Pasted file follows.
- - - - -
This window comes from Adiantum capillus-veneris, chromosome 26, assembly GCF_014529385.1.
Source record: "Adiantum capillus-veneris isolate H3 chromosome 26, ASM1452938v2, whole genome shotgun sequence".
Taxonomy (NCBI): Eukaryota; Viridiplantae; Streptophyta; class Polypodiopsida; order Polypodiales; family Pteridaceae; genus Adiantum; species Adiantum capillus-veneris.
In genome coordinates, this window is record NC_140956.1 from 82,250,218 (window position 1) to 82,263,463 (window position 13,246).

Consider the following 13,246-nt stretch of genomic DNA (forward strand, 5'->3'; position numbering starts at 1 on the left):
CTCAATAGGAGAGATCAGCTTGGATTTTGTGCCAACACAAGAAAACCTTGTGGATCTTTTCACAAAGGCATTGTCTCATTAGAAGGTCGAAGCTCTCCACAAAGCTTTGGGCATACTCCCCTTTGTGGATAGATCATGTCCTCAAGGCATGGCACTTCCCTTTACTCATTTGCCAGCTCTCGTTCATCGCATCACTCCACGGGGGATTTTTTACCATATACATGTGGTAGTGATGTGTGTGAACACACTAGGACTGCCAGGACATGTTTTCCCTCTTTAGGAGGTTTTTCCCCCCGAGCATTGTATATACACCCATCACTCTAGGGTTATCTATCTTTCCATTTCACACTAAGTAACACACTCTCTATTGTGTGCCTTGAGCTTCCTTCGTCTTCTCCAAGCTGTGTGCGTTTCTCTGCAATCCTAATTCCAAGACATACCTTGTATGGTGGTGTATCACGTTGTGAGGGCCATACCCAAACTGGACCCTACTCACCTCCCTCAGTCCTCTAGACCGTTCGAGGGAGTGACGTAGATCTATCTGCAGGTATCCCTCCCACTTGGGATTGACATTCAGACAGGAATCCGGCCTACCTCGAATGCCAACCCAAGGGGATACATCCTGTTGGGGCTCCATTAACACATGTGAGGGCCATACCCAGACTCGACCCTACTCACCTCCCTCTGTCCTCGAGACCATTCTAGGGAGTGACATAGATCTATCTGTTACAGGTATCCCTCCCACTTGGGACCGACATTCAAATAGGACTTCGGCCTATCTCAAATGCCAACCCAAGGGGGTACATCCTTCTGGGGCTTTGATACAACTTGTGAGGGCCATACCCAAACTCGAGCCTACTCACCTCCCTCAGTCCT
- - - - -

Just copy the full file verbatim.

This window comes from Adiantum capillus-veneris, chromosome 26, assembly GCF_014529385.1.
Source record: "Adiantum capillus-veneris isolate H3 chromosome 26, ASM1452938v2, whole genome shotgun sequence".
Taxonomy (NCBI): Eukaryota; Viridiplantae; Streptophyta; class Polypodiopsida; order Polypodiales; family Pteridaceae; genus Adiantum; species Adiantum capillus-veneris.
In genome coordinates, this window is record NC_140956.1 from 82,250,218 (window position 1) to 82,263,463 (window position 13,246).

Consider the following 13,246-nt stretch of genomic DNA (forward strand, 5'->3'; position numbering starts at 1 on the left):
CTCAATAGGAGAGATCAGCTTGGATTTTGTGCCAACACAAGAAAACCTTGTGGATCTTTTCACAAAGGCATTGTCTCATTAGAAGGTCGAAGCTCTCCACAAAGCTTTGGGCATACTCCCCTTTGTGGATAGATCATGTCCTCAAGGCATGGCACTTCCCTTTACTCATTTGCCAGCTCTCGTTCATCGCATCACTCCACGGGGGATTTTTTACCATATACATGTGGTAGTGATGTGTGTGAACACACTAGGACTGCCAGGACATGTTTTCCCTCTTTAGGAGGTTTTTCCCCCCGAGCATTGTATATACACCCATCACTCTAGGGTTATCTATCTTTCCATTTCACACTAAGTAACACACTCTCTATTGTGTGCCTTGAGCTTCCTTCGTCTTCTCCAAGCTGTGTGCGTTTCTCTGCAATCCTAATTCCAAGACATACCTTGTATGGTGGTGTATCACGTTGTGAGGGCCATACCCAAACTGGACCCTACTCACCTCCCTCAGTCCTCTAGACCGTTCGAGGGAGTGACGTAGATCTATCTGCAGGTATCCCTCCCACTTGGGATTGACATTCAGACAGGAATCCGGCCTACCTCGAATGCCAACCCAAGGGGATACATCCTGTTGGGGCTCCATTAACACATGTGAGGGCCATACCCAGACTCGACCCTACTCACCTCCCTCTGTCCTCGAGACCATTCTAGGGAGTGACATAGATCTATCTGTTACAGGTATCCCTCCCACTTGGGACCGACATTCAAATAGGACTTCGGCCTATCTCAAATGCCAACCCAAGGGGGTACATCCTTCTGGGGCTTTGATACAACTTGTGAGGGCCATACCCAAACTCGAGCCTACTCACCTCCCTCAGTCCT